27 September 2010

Liverpool v Sunderland – Average Position Comparison

Normally, Soccernet's graphics are infuriating, often incorrect or unhelpful. But comparing the average position of Liverpool's starting XI in Saturday's match to last March's 3-0 win is a perfect encapsulation of the tactical differences between last season's team and the current version.

Click on the image to see it full-size, where the player numbers are actually legible. The underlined players are the outfield starters.

That graphic can be summed up in two words: deeper and narrower.

It's especially evident in the positions of the back four and the "wingers." The center backs are slightly further back; the difference explained by Agger and Skrtel's style of play. The fullbacks are massively further back; last March, both Johnson and Insua spent more time in the opposition half than their own. Cole and Kuyt – ostensibly the wide-men in Saturday's formation – are nowhere near the touchline, compared to Babel and Maxi last year, where I wrote that Liverpool's formation could have been written as 4-2-4, and where the wingers were actually supplemented by attacking fullbacks, especially on the right flank. And yes, Benitez actually used a 4-4-2 in that 3-0 win last March.

Comparing the holding midfielders, Poulsen's basically atop Skrtel as a third center-back, whereas Mascherano's position is close to where Gerrard was on Saturday. Torres is almost 20 yards deeper, just outside the center circle, needing to retreat in an attempt to link with the midfield. Last season, Liverpool had seven starters who spent more time in the Sunderland's half of the field. This season, Liverpool had four. Barely.

All in all, it makes for depressing viewing and confirms lingering suspicions. Hodgson's happier with a deeper defensive line and keeping a narrow, compact shape. Saturday's match was the worst example, but the graphics from the other five matches aren't very different (here's the fixture list; you can go from there to check if you're so inclined). Despite complaints over the previous manager's conservative strategy, these are far more defensive tactics. And so far, it simply hasn't worked in the league. Liverpool's had a very tough stretch of matches to start the season, but six points from six matches is unacceptable, no matter the opposition or off-field problems.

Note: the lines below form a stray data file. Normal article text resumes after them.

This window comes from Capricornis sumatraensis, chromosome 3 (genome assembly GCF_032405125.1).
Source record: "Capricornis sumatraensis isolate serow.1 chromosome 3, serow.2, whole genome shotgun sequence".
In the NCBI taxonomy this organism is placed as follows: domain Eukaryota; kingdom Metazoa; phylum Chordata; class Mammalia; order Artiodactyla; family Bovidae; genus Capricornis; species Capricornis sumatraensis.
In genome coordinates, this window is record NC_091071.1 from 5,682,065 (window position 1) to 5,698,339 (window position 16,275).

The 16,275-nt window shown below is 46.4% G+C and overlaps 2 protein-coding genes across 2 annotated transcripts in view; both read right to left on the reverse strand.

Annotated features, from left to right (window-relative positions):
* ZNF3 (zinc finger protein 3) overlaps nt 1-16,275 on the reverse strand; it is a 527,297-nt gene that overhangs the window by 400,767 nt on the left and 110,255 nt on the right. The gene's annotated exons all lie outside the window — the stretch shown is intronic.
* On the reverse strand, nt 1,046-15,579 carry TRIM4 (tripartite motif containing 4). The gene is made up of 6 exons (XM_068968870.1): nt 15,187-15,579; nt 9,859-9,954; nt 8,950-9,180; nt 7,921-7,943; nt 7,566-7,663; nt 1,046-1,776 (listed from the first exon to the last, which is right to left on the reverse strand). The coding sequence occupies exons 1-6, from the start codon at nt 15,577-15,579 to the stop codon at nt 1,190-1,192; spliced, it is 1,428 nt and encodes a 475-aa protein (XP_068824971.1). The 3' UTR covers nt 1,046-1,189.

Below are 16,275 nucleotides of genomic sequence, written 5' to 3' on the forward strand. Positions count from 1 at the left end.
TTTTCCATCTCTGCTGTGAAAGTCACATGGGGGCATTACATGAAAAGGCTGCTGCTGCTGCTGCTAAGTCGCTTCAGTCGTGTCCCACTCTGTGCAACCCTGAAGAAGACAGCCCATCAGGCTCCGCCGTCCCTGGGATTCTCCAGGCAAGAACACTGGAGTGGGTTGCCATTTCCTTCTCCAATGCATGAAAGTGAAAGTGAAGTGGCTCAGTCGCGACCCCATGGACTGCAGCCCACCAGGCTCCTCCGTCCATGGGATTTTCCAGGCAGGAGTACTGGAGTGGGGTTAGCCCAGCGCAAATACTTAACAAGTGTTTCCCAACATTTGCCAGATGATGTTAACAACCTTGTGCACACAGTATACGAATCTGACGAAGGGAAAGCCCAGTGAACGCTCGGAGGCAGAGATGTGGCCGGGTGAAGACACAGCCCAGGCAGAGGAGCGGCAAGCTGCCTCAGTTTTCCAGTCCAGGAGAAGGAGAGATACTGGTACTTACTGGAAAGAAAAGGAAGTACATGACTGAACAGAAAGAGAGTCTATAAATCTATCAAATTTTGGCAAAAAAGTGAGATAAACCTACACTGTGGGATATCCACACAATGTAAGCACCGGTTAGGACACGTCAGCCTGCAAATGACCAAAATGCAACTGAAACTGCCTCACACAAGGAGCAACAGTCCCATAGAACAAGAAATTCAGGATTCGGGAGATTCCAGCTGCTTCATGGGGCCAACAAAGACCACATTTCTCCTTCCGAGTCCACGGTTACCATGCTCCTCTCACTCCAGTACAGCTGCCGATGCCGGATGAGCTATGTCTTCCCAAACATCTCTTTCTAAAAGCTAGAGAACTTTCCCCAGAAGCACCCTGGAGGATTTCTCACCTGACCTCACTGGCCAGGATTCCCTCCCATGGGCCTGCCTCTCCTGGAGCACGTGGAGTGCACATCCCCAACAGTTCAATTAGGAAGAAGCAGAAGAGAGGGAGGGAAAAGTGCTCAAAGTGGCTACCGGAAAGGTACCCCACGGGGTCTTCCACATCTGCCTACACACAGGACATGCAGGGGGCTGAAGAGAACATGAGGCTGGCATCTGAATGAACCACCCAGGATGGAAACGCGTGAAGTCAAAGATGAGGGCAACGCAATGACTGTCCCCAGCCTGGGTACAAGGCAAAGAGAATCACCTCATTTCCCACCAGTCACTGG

Matt said...


I've shouted Move Up! countless times in nearly every fixture I've seen. It is driving me mad.

Anonymous said...

It pains me to look at that graphic. Teams should be wider on offense and narrower on defense; does Roy not know this?

TimC said...

I have no problem with the idea behind what is going on in terms of positioning. However, the way the personnel is laid out goes against the philosophy. Our CBs, Carra and Skrtel, are not of the caliber that Agger is on the ball and their inability (and Poulsen/Lucas, too) to spring the counter from deep forces Gerrard back to collect the ball, depriving us of our most powerful runner from midfield. The 'wide' players, Cole, Meireles, Maxi, etc., tend to naturally drift into the middle and make it far easier to defend the counter by running atop one another. The N'Gog substitutions in the past two league games have produced sparks but I think this has more to do with removing a midfield player and reducing this clutter than any real tactical brilliance.

Unless our players make a more concerted effort to get wide when we regain possession, Roy's system is not going to work. I think such an acclaimed 'man-manager' should be able to get his players to buy into the system but perhaps I am misunderstanding the term. Blame does need to go to those who drift too far into the middle but at the same time what is the sense in playing a system that is such a poor fit for the personnel?

nate said...

...but at the same time what is the sense in playing a system that is such a poor fit for the personnel?

The elephant in the room.

You'd think with such limited funds, it'd be easier for Hodgson to change his tactics instead of trying to force rounds pegs into square holes (and to think, people blamed Benitez for that because of using Kuyt, Cisse on the right).

Johnson looks horrible in a deep backline, positionally unaware and unable to use his best quality in getting forward from deep. Neither Kuyt nor Cole nor Jovanovic are out-and-out wingers when using 4-4-2/4-4-1-1 (defending in banks of four, whatever), but we've seen Kuyt succeed in an outside position, whether on the right for LFC or left for Holland, and Cole do similar while at Chelsea (can't speak for Jovanovic as I didn't see enough of him at Standard Liege). Playing either Meireles or Gerrard behind the striker isn't helpful when you're getting the ball from deep and not pressing high up the pitch (one of Rafa's key philosophies), because it exacerbates Torres' isolation. And Torres is not Zamora; his hold-up play is not his strongest quality – running at defenders with support from deep/inside flanks is. Etc. Etc. Etc.

This is why I keep railing against the tactics used so far, and am quickly losing faith in Hodgson, even though problems off-the-pitch are just as, if not more, responsible for Liverpool's dire situation.